How Amazon.com Remains the Ruler of Retail
It happened again. Amazon.com (AMZN) had a record holiday shopping season as consumers flocked to online deals.
Mastercard (MA) reported last Thursday that online sales surged 18.8%. Those now comprise 14.6% of total retail sales in the United States. Brick-and-mortar stores recorded only a 1.2% gain.
This is more bad news for physical stores. But managers have only themselves to blame.
Amazon.com is an aggressive competitor. In addition to battling on price with brick-and-mortar stores, the Seattle online retailer has relentlessly built out its portfolio around experiences.
For a subscription fee of about $119 per year, Prime customers get fast delivery and perks like free music, video-streaming services, digital photo storage and access to Twitch, its online gaming network.
It’s a heck of an incentive to stay home and avoid the crowds at the mall.
But that’s not why Amazon is winning customers. Its real advantage has always been service.
Amazon.com excels at customer service. Customer complaints get resolved immediately and completely, with an actual live human being.
The Harris Poll on corporate reputation in 2018 ranked Amazon.com No. 1 for the third consecutive year. Its American consumer satisfaction index has ranked the online retailer in the top 10 since 2007.
CEO Jeff Bezos used to tell reporters that aligning the company’s interests with its customers’ ensured success.
From the onset, he instructed his customer service managers to never settle for any outcome that was less than 100% customer satisfaction. As the company grew from a niche online bookseller to a global behemoth, settling would have been easy. It never happened.
Given its technology roots, it would have also been easy to push forward with customer-facing automation. That didn’t happen, either.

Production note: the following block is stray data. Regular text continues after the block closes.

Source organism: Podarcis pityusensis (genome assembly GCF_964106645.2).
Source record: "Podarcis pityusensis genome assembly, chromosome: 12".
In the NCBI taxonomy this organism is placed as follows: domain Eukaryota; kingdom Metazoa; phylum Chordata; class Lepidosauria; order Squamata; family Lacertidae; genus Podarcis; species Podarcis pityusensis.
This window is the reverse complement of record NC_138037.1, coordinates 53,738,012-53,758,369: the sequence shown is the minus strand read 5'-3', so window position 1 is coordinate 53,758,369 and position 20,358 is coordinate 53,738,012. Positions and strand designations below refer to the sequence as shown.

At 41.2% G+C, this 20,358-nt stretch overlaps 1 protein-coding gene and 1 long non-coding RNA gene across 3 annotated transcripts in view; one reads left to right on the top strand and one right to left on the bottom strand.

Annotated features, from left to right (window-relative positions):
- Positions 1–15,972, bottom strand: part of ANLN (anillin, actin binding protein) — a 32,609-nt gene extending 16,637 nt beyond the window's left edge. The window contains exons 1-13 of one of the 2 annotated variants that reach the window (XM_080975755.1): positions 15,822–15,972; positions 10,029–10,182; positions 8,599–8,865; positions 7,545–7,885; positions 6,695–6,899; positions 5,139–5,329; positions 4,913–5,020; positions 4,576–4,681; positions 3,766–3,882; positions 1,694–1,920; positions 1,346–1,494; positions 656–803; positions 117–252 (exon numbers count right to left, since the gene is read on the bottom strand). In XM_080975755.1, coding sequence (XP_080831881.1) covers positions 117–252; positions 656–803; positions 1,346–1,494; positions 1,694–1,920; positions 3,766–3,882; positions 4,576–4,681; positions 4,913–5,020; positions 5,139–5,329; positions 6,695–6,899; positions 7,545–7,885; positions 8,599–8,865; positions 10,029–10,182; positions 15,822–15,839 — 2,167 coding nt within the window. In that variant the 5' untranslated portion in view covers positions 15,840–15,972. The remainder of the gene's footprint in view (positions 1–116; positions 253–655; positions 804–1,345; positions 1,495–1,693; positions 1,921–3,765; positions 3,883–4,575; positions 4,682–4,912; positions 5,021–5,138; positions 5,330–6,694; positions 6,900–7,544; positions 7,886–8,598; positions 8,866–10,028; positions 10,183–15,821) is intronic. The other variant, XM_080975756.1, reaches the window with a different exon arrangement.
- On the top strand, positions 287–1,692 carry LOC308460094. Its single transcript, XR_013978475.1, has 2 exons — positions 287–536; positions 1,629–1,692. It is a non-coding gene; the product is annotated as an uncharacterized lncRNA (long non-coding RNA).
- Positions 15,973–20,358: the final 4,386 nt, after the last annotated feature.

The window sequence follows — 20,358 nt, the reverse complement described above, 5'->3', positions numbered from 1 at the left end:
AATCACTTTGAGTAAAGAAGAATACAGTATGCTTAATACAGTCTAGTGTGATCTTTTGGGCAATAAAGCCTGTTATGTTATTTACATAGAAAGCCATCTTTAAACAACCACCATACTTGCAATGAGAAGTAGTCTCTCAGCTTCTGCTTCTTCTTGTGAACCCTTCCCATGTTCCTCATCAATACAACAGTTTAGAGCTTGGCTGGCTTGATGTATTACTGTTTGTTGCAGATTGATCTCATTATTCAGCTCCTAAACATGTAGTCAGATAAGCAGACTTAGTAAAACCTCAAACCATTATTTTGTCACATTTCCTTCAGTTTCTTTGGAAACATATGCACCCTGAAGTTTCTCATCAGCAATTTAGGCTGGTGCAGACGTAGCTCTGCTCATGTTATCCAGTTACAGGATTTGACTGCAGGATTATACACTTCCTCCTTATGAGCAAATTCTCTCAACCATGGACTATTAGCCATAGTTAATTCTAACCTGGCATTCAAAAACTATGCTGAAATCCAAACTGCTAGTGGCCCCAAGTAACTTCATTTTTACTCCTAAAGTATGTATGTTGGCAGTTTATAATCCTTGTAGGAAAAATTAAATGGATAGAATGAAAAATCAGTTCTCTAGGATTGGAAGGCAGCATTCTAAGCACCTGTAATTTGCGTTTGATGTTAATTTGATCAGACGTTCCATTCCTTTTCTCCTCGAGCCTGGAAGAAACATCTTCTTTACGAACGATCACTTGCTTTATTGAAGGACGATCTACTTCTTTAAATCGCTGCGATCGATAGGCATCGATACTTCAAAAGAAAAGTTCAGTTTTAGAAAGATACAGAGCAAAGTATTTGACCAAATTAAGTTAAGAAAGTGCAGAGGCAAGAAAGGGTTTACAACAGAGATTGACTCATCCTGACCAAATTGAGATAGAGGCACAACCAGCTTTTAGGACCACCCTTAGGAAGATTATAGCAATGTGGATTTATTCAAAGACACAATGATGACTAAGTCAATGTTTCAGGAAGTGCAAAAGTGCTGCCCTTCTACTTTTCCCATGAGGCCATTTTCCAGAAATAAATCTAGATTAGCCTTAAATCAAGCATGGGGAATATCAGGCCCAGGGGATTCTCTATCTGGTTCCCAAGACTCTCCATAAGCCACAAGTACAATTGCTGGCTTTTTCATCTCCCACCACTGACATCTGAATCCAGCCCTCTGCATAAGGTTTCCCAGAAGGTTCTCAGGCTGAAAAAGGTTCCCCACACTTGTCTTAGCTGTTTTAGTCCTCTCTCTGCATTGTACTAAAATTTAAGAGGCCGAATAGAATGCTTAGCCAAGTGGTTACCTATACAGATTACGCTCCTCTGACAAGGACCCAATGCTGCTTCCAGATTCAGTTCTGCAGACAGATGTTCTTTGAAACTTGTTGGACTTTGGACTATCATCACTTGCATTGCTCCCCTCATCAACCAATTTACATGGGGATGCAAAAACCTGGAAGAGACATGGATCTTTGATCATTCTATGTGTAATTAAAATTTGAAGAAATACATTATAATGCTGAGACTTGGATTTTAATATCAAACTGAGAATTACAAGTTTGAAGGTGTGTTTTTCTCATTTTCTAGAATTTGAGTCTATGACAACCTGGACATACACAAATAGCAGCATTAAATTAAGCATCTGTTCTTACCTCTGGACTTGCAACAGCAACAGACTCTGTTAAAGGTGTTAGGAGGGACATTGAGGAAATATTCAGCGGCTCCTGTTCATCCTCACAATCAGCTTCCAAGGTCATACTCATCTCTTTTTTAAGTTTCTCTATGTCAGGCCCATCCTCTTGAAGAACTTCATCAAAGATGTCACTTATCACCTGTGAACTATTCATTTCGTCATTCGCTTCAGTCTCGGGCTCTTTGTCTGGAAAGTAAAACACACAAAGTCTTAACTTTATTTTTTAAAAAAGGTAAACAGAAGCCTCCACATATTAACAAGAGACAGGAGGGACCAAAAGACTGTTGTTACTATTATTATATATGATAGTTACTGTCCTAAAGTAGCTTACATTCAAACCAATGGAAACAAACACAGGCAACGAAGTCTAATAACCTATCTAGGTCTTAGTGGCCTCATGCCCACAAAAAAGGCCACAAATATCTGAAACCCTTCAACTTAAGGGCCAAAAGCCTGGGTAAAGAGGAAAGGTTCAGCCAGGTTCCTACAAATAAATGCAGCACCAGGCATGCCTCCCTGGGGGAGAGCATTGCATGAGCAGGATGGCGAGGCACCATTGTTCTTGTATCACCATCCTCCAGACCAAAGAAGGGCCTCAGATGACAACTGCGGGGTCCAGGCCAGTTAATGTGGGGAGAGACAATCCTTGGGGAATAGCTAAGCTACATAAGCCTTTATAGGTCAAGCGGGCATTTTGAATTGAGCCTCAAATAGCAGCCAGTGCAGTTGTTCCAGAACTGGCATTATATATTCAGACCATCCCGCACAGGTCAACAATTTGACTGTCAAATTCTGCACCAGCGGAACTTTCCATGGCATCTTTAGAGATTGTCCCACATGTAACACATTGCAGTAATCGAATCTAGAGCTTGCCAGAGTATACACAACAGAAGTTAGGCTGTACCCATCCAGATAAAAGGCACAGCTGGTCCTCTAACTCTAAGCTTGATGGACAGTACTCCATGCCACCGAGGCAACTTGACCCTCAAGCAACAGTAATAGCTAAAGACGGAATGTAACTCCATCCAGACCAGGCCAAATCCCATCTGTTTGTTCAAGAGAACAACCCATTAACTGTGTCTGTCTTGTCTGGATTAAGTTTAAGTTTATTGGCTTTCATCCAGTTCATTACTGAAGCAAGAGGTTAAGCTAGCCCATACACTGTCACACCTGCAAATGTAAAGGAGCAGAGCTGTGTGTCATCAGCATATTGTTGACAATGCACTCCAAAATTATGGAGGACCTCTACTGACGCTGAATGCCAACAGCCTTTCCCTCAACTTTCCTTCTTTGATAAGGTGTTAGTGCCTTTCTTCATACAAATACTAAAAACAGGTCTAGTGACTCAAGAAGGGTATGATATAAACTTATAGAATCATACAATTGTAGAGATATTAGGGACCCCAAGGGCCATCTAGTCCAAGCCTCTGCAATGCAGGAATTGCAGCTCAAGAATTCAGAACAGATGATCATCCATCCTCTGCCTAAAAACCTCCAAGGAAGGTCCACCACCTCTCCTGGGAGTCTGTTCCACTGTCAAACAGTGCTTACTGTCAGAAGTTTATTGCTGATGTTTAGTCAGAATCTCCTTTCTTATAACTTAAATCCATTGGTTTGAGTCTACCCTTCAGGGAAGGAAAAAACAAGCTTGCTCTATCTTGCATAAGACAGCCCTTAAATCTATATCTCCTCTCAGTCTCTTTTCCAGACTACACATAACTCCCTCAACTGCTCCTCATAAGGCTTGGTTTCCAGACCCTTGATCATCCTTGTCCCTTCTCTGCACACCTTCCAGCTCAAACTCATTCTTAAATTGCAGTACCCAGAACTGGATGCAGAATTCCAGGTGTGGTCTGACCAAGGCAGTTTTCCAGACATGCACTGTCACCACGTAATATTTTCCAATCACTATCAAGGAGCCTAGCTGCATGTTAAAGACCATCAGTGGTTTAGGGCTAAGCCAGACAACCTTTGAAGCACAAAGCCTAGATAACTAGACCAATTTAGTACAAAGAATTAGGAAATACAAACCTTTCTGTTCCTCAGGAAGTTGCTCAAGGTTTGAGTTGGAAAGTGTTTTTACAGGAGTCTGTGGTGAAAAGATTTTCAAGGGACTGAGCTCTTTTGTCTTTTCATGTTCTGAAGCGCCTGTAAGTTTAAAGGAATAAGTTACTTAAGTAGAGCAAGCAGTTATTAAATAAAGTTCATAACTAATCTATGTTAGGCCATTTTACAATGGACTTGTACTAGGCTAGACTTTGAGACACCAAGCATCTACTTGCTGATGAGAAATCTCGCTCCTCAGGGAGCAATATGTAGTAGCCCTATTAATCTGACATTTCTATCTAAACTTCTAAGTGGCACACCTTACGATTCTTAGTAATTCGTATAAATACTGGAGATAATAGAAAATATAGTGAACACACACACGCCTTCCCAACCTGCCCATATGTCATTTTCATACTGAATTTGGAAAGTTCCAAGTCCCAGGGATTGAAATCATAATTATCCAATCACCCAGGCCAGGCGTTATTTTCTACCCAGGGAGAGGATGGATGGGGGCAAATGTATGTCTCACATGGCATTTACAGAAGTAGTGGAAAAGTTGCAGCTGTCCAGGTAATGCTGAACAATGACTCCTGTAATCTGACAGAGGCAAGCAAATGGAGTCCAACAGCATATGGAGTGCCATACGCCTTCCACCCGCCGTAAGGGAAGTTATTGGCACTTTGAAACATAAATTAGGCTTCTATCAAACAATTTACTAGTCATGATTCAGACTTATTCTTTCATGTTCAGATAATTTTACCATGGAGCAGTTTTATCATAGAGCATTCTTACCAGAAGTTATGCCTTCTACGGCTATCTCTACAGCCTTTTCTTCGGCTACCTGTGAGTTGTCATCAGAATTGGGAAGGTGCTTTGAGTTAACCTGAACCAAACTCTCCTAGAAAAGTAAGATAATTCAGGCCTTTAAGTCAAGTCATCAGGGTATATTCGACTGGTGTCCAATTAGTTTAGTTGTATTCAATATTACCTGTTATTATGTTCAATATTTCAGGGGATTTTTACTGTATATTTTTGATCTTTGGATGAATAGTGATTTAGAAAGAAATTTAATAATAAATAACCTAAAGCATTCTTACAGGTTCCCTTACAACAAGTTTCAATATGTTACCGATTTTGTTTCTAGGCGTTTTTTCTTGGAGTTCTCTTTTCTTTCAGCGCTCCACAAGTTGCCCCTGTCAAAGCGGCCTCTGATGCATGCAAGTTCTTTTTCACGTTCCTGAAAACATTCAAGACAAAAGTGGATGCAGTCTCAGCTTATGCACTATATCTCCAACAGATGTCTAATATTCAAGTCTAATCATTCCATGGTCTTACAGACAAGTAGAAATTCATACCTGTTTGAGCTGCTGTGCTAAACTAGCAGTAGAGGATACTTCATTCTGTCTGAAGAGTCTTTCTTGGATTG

Many retailers in the physical world are racing to add self-service checkout lines in their stores. They are making customers engage with automated software bots for service calls.
The irony is, brick-and-mortar retail executives have learned nothing from Amazon’s success. They believe the way to compete is less contact with customers. They could not be more wrong.
PwC, the giant professional services firm, found in 2018 that 64% of American customers feel brands are moving too quickly toward automation, and that they have lost touch with the human element, according to reporting in Inc.
Amazon managers are automating warehouses and supply chains — the stuff customers don’t see.
They are hiring more people to have conversations with customers.
The company is winning retail because managers figured out long ago that selling is about relationships, not technology.
Investors shouldn’t be surprised Amazon.com is doing well. The business was built from the ground up to win retail.
|Amazon shares rose 22.5% in 2019.|
2019 was mostly about consolidation. But in 2020, we could see the shares take out their prior record high and blaze their way toward … and well beyond … a trillion-dollar valuation.
The stock trades at 68x forward earnings and 3.5x sales. Neither metric is expensive, given the potential for e-commerce to become a much larger part of total retail sales.
Investors should look to any pullbacks as buying opportunity.
Jon D. Markman